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The Indian Ocean has been a critical nexus of global linkages for millennia. The region is a cultural continuum facilitated by mobility, belief, taste, exchange, and other practices. Its geopolitical, strategic, economic, sociocultural, and historical significance can hardly be overstated.
“Half of the world’s population lives within fifty miles of the Indian Ocean’s shores and half of the world’s container ship traffic crosses its waters, most of the world’s petroleum traverses the basin, and global powers compete for regional influence. As a result, scholarly and popular interest in the Indian Ocean region has increased dramatically in recent years. At the same time, the region has yet to receive the scholarly attention it merits,” said co-editor Professor Jeremy Prestholdt.
Monsoon encompasses a series of special issues bringing together the perspectives of scholars, critics, and artists across the disciplines of humanities and social sciences that offers a new forum to present research, debate critical themes, and highlight emerging trends in Indian Ocean studies — with an emphasis on Africa and the Western Indian Ocean.
Co-editor Rogaia Mustafa Abusharaf further contextualized the idea behind the title of the periodical. “The name of the journal, ‘Monsoon’ , is inspired by seasonal weather patterns, notably the winds that facilitated interregional sojourns and thus the integration of the Indian Ocean rim over thousands of years. The journal proposes to interrogate the multitudinous forces that have defined and continue to shape regional societies, examining overlapping forms of cosmopolitanism, circulation, inequality, and exploitation.”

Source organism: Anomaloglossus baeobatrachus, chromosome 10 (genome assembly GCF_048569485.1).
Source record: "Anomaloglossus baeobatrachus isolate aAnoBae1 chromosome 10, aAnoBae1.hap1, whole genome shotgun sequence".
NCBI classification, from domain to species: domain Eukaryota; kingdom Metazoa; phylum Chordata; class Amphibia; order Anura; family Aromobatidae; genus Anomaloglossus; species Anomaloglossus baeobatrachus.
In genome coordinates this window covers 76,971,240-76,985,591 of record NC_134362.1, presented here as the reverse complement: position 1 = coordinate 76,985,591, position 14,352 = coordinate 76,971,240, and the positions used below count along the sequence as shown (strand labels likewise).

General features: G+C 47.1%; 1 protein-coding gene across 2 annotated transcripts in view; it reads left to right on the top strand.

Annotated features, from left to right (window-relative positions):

Through the pages of Monsoon, the Indian Ocean will be more legible to readers across disciplines and fields of specialization, and thus the journal will help to propel Indian Ocean studies further. The journal will publish original, cutting-edge research essays as well as special thematic issues that provide analysis of cultural, historical, and political circumstances that have shaped, and currently affect, the littoral societies of the Indian Ocean. In this way, Monsoon aims to be a leading contributor to the field of Indian Ocean studies.
“Being an interdisciplinary academic research institute, The Africa Institute is proud of this collaboration with Duke University Press, as it facilitates our dedication to the study, research, and documentation of Africa globally, and exploration of new frontiers of lesser explored African diasporas across the Indian Ocean rim,” said Salah M. Hassan, Director of The Africa Institute, Sharjah, and Cornell University Professor.
This is further affirmed by Hoor Al-Qasimi, the President of The Africa Institute who said, “the Institute has already begun to consolidate its place in global African studies through its rich programs of research, fellowships, publications, and public outreach.”
Rob Dilworth, Journals Director, Duke University Press said, “We are excited to collaborate with The Africa Institute to publish Monsoon. The journal will raise the profile of Indian Ocean studies, ensure that Africa and the Western Indian Ocean are represented and highlighted in the field, and help Duke University Press fulfill its ongoing goal to publish periodicals in new areas. The journal will be an excellent addition to our list of books and journals and add to its deep interdisciplinarity. The Press will provide strong publishing services and partnership management as well as a history of growing and sustaining new journals. Our partnership with The Africa Institute will benefit both the Institute and the Press—two mission-driven organizations.”
Duke University Press is a nonprofit scholarly publisher with a focus on the humanities, the social sciences, and mathematics. The Press publishes approximately 140 books annually and around 60 journals, as well as offering several electronic collections and open-access publishing initiatives.
The Africa Institute and Duke University Press are keen to expand knowledge on the connections forged across diverse environments and cultures because of the monsoon. Monsoon will follow a double-blind review process to determine originality, creativity, theoretical sophistication, clarity of writing, and contribution to the field. Special emphasis will be placed on the quality of writing as this will enhance our efforts to reach the widest possible audience.
Download Press Release here.
Sataan Al Hassan, Associate Director of Administration & Operations, The Africa Institute
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